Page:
You’re probably already getting ready for your holiday or you’ve got a weekend off and fancy a getaway to Granada, just like everybody dreams of. If this is the case, we want to make it easy for you. We’re going to tell you what you need to know before travelling to Granada, what you need to pack and the best way to walk around the city.
Of course, there are must-see spots you simply cannot miss out, including those we tell you about in the article “what to do on the weekend in Granada”. You also can find our selection of must-see spots in the “what to see in Granada” section.
Although this article focuses more on the logistics, it’s good to have a rough idea of what you want to visit before you arrive, so you can plan your trip around this. If you have any questions, we’ll be available to help you on the phone and WhatsApp at 607691676. You can also email us to email@example.com. We’re here for whatever you need.
How to get to Granada
Granada Airport, Federico García Lorca Granada-Jaén, has flights to Madrid and Barcelona, as well as other main European cities.
Trains in Granada
The high-speed train (AVE) connects Granada to Madrid, Barcelona and Málaga, all of which have international airports. However, there is also the option of the Talgo, which is cheaper.
Granada is connected to all provincial capitals by bus. The road certainly may be enjoyable, too.
Packing for a trip to Granada before traveling Granada
Distances are short in Granada and walking is definitely worthy. One of the most attractive aspects of the city is its cobbled streets. To enjoy a wander, it’s best you to pack comfortable footwear, whether that’s sandals or trainers, with a good ankle fixing system and a non-slip rubber sole. If you’re thinking of going up to the Albaicín, Sacromonte or the Alhambra, you’ll come across various hills, some of which are quite steep. The best thing to do is to carry a kit containing water and sun protection if you’re coming in summer.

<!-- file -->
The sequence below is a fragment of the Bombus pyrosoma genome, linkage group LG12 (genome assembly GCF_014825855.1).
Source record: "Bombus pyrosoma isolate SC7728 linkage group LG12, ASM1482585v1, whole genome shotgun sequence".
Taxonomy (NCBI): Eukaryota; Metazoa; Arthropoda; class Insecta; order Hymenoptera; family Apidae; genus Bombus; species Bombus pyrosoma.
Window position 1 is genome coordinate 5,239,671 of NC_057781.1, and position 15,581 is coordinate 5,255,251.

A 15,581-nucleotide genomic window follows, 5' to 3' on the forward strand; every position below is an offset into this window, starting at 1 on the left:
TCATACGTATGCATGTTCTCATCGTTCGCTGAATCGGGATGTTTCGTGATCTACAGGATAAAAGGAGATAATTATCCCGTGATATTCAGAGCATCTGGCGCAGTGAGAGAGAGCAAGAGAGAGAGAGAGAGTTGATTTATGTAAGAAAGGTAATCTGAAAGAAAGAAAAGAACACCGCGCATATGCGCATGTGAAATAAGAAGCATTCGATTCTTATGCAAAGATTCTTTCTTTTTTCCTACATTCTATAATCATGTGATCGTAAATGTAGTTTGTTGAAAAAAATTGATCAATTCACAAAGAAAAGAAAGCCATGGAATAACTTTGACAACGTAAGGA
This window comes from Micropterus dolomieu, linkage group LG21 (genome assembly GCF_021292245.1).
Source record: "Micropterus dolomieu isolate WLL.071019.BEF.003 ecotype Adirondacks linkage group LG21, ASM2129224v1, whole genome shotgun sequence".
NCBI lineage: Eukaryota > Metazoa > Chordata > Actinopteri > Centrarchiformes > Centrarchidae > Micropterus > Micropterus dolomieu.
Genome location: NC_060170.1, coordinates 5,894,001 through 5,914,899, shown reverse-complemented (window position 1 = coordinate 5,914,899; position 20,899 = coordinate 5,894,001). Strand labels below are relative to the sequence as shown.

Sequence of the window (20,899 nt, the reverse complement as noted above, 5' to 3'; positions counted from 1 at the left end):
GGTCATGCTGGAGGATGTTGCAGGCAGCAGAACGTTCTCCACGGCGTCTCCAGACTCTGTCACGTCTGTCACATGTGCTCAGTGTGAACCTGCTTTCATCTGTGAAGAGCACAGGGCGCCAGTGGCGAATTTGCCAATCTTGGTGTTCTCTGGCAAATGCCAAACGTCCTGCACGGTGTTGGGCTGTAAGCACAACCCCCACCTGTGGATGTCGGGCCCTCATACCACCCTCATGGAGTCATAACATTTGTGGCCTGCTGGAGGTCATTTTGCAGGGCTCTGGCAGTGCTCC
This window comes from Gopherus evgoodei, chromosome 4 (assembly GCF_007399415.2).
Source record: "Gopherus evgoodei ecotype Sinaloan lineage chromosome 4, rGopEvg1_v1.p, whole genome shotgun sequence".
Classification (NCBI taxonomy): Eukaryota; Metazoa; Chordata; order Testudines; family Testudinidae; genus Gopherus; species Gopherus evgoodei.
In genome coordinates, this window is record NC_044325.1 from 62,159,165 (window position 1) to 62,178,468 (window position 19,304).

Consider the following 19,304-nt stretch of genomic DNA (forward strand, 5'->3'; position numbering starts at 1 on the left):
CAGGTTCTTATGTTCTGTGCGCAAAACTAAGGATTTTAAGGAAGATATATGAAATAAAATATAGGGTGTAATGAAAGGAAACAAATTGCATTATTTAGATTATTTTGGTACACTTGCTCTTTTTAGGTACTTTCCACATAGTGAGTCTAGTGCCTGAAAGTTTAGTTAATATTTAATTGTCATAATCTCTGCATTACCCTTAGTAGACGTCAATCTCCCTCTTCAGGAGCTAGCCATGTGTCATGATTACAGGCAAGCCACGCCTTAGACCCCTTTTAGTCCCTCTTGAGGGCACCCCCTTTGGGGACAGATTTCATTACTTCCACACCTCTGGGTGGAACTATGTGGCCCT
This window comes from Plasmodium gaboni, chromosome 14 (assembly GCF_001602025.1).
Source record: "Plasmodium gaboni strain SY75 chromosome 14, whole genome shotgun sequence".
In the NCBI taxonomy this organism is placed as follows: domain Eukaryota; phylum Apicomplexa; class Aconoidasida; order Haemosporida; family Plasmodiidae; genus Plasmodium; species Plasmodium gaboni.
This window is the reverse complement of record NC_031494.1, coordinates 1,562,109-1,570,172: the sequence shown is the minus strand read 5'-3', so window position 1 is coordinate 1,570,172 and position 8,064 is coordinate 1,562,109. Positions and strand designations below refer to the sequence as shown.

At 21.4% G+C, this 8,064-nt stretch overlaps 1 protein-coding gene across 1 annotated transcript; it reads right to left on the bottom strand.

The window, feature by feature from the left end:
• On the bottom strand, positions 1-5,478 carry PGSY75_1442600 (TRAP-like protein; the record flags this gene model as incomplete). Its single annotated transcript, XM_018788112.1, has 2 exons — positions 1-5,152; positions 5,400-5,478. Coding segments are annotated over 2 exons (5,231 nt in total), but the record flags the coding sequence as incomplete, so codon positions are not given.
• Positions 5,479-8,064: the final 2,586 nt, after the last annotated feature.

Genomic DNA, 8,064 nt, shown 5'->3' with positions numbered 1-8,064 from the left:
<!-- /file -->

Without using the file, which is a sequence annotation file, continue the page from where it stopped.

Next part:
Transport in Granada
We’d suggest you forget about the car, but, if you do come by car, the ideal thing to do is to park on the outskirts or in the car park provided by your accommodation and rely on public transport. The best areas for parking are around the Parque de las Ciencias, the Facultad de Bellas Artes and the Hipercor Department Store. These are connected by public transport; both metro and bus. You can then start your routes around Granada from here.
As we mentioned, the distances are relatively short and it’s easy to get from A to B. The majority of the hotels are within accessible distance from the historic centre, Tourist Information Centres.
Another part of Granada’s magic can be found in its streets and squares. You’ll find surprises from the ground up to the rooftops. Walking around Granada is always a treat for your senses. But if you prefer to take the public transport, these are the options you have.
- Albaicín and Sacromonte: 31, 34. Departure from Plaza Nueva
- Alhambra and Alhambra and Sacromonte: 30, 32. Departure from Plaza Isabel la Católica.
A one-way ticket costs €1.40, but it’s better to get a travelcard with a few trips paid for if you’re going to use the bus or minibus at least 5 times.
You can find more information about prices and times on the Granada transport page, Movilidad Granada. It is a good thing to know before visiting Granada.
Where to eat tapas in Granada
Granada’s idea of tapas is a monument in itself. Everyone has heard about them, but you’ve got to know where to go. In this sense, we can split the city into two areas: the tourist area and the university area. The first has a more sophisticated offering, whereas the latter offers more cheap and cheerful, but bigger tapas.
the most traditional areas can be found around the Town Hall and Calle Navas or the Realejo. You can tuck into some great food at a great price. Slightly further out the centre is El Campo del Príncipe, where you’ll also find delicious food. The best thing to do is having tapas to taste the restaurant cuisine and then order the dishes you find more appealing,
Within the tourist area you’ll find delicious tapas close to Plaza Nueva, Plaza Bibrrambla, the Cathedral or along Paseo de los tristes and the Albaicín. As we said, the tapas are more sophisticated, without leaving tradition behind, but the drinks are slightly more expensive. You really can enjoy some exquisite food.
These are the key things you need to know before getting to Granada if you’d rather arrive with your itinerary already mapped out. We’d recommend you join us on one of our private guided tours, as you’ll have your own guide and every question and curiosity are answered while walking at your own pace. If you have any more questions, visit us, write to us or give us a call. We’re here to help.